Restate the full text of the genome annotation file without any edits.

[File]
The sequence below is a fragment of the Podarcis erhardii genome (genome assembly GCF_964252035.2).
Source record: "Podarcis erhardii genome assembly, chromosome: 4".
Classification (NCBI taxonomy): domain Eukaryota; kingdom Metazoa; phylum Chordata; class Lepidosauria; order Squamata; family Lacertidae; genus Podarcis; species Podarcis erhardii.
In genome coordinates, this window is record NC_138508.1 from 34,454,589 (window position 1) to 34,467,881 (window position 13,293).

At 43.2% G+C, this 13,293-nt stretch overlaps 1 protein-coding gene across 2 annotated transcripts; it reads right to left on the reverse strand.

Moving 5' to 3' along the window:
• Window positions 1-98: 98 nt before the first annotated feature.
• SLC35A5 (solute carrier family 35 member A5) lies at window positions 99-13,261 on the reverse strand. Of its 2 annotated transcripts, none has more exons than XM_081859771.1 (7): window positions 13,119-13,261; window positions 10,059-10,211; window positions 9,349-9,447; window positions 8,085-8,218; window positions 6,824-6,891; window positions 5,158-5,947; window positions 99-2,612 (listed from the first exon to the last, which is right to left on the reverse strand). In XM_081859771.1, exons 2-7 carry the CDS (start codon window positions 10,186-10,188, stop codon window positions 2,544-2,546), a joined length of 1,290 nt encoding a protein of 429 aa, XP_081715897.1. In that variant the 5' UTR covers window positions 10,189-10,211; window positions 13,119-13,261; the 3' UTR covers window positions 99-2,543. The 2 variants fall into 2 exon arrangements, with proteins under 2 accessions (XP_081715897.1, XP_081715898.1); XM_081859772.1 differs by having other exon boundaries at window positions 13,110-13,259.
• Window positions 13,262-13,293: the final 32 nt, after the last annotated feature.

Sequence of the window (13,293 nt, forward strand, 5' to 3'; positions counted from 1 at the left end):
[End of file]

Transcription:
The sequence below is a fragment of the Podarcis erhardii genome (genome assembly GCF_964252035.2).
Source record: "Podarcis erhardii genome assembly, chromosome: 4".
Classification (NCBI taxonomy): domain Eukaryota; kingdom Metazoa; phylum Chordata; class Lepidosauria; order Squamata; family Lacertidae; genus Podarcis; species Podarcis erhardii.
In genome coordinates, this window is record NC_138508.1 from 34,454,589 (window position 1) to 34,467,881 (window position 13,293).

At 43.2% G+C, this 13,293-nt stretch overlaps 1 protein-coding gene across 2 annotated transcripts; it reads right to left on the reverse strand.

Moving 5' to 3' along the window:
• Window positions 1-98: 98 nt before the first annotated feature.
• SLC35A5 (solute carrier family 35 member A5) lies at window positions 99-13,261 on the reverse strand. Of its 2 annotated transcripts, none has more exons than XM_081859771.1 (7): window positions 13,119-13,261; window positions 10,059-10,211; window positions 9,349-9,447; window positions 8,085-8,218; window positions 6,824-6,891; window positions 5,158-5,947; window positions 99-2,612 (listed from the first exon to the last, which is right to left on the reverse strand). In XM_081859771.1, exons 2-7 carry the CDS (start codon window positions 10,186-10,188, stop codon window positions 2,544-2,546), a joined length of 1,290 nt encoding a protein of 429 aa, XP_081715897.1. In that variant the 5' UTR covers window positions 10,189-10,211; window positions 13,119-13,261; the 3' UTR covers window positions 99-2,543. The 2 variants fall into 2 exon arrangements, with proteins under 2 accessions (XP_081715897.1, XP_081715898.1); XM_081859772.1 differs by having other exon boundaries at window positions 13,110-13,259.
• Window positions 13,262-13,293: the final 32 nt, after the last annotated feature.

Sequence of the window (13,293 nt, forward strand, 5' to 3'; positions counted from 1 at the left end):